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Dissenting judge implies majority reweighed evidence in custody reversal

July 29, 2015

A dissenting judge on an Indiana Court of Appeals panel that Wednesday reversed a child custody order implied the majority reweighed evidence to reach its conclusion.

Judge Patricia Riley, joined by Judge L. Mark Bailey, reversed denial of a trial court order denying a mother’s petition for modification of custody of minor daughter J.S. and rule to show cause in In Re the Marriage of: Amy Steele-Giri v. Brian K. Steele, 45A04-1412-DR-600. The majority granted custody to mother, remanded to the trial court for a determination of whether joint custody would be in J.S.’s best interest, and to establish father’s parenting schedule where distance is a factor.

“While we acknowledge the deference entitled to the trial court’s rulings in family law matters, in cases such as these, where the evidence at trial presents a different picture and the findings of the trial court are rife with errors, we have to reevaluate the level of deference granted,” Riley wrote for the majority. The decision grants custody to mother who now lives in Oregon.

In large part due to father’s change of employment that required J.S. to spend long hours in daycare, the majority held that a significant change in circumstance occurred that warranted modification of custody. Riley wrote that the trial court erred by applying an erroneous standard that focused solely on father’s situation as the predominant and decisive factor without regard for the totality of the change, and most importantly, its impact on J.S.

Dissenting Judge Michael Barnes wrote, “The standard of review in child custody matters is well settled. ‘Appellate judges are not to reweigh the evidence nor reassess witness credibility, and the evidence should be viewed most favorably to the judgment.’ Best v. Best, 941 N.E.2d 499, 502 (Ind. 2011). … On appeal, it is not enough that the evidence might support some other conclusion, it must positively require the conclusion urged by the appellant before there is a basis for reversal.”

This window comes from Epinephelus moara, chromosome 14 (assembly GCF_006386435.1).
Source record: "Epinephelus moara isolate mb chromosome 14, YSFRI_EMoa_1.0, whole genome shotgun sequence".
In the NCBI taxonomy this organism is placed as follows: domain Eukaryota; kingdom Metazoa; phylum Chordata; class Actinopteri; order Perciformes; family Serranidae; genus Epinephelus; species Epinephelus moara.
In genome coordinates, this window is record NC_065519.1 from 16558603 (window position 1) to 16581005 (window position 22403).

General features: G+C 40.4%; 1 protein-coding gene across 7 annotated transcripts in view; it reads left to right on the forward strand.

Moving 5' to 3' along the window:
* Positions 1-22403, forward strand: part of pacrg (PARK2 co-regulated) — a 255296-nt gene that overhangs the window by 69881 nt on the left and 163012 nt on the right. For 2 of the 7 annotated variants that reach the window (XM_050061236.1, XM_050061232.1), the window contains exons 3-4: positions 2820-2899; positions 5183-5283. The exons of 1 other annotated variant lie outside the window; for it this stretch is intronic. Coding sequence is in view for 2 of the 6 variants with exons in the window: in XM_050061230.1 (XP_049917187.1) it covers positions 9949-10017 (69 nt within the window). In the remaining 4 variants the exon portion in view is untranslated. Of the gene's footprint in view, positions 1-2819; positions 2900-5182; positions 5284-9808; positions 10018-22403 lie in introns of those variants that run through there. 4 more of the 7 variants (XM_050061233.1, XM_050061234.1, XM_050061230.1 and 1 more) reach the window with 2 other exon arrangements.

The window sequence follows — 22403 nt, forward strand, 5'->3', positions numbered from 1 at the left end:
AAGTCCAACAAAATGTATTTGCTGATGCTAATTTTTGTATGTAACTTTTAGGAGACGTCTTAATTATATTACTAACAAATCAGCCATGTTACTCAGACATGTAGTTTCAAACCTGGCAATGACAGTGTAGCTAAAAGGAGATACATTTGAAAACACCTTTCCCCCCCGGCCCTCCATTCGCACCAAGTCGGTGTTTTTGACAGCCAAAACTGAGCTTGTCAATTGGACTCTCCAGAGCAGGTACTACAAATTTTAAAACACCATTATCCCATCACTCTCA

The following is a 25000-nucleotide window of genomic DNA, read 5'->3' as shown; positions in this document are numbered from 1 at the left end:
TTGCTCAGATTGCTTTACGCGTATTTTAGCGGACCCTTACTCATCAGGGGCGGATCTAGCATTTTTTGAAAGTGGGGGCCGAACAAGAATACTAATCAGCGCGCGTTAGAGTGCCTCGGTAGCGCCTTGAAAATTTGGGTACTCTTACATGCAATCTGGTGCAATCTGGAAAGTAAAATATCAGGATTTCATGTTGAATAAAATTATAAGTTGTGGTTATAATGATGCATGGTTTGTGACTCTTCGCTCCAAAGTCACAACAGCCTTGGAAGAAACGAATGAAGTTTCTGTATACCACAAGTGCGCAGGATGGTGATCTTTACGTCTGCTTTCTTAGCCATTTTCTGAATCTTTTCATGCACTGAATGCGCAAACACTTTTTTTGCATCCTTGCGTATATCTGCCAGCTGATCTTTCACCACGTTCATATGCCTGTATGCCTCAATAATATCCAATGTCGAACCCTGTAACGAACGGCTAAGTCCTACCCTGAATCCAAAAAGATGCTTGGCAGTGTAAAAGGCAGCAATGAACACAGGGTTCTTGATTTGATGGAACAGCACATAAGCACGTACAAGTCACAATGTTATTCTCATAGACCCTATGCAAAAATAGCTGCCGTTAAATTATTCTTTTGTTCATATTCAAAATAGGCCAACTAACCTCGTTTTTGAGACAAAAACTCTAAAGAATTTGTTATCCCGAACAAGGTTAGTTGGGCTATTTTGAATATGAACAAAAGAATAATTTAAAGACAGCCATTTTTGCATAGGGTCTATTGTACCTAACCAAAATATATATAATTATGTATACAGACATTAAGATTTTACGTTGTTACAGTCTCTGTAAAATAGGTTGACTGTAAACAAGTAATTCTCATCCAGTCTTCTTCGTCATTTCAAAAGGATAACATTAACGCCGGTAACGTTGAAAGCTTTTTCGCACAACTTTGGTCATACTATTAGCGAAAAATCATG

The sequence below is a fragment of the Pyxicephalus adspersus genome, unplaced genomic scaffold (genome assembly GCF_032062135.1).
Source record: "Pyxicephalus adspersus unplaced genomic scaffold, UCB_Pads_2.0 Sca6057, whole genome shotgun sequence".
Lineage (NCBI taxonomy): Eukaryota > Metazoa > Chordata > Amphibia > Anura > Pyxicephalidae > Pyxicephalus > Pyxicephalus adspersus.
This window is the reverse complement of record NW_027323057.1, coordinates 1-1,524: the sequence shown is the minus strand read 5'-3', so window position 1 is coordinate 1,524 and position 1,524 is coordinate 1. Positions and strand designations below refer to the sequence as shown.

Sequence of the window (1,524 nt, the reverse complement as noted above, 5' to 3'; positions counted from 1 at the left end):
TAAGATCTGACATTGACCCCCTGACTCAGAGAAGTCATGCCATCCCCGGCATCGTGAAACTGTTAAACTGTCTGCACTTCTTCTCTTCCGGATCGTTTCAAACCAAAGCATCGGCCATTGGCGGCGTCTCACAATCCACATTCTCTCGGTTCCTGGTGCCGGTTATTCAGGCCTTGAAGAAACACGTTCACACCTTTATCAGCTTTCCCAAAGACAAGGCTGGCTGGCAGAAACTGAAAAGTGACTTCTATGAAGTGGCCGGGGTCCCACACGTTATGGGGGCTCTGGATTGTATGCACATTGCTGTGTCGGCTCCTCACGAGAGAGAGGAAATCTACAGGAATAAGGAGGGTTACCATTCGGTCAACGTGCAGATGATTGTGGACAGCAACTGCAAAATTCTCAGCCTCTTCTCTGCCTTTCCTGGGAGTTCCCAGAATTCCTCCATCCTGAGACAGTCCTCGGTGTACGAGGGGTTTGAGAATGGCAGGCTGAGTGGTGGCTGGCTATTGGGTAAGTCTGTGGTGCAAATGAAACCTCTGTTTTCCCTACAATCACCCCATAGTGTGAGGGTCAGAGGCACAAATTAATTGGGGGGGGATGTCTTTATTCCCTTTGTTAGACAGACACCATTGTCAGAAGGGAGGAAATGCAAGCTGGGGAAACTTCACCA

Barnes noted a guardian ad litem testified both mother and father “are good, involved parents” with whom J.S. has a wonderful relationship. The GAL declined to make a final recommendation because the case was “such a close call.”

“Based on this evidence, I believe this is the very circumstance in which long-standing precedent requires us to defer to the trial court’s assessment of witnesses and to affirm the trial court’s decision,” Barnes wrote.

The majority also found father in contempt, and on remand, the trial court will determine mother’s monetary damages, if any.

Mother claimed father failed to share details of J.S.’s care, academic progress, extracurricular activities and more as required under an agreed order. “Father is passive-aggressive in excluding Mother’s participation in J.S.’s upbringing,” Riley wrote for the majority.

“Due to the totality of the evidence before us, we find that the trial court’s decision denying Mother’s petition for rule to show cause is against the logic and effect of the facts and circumstances,” she wrote.

 

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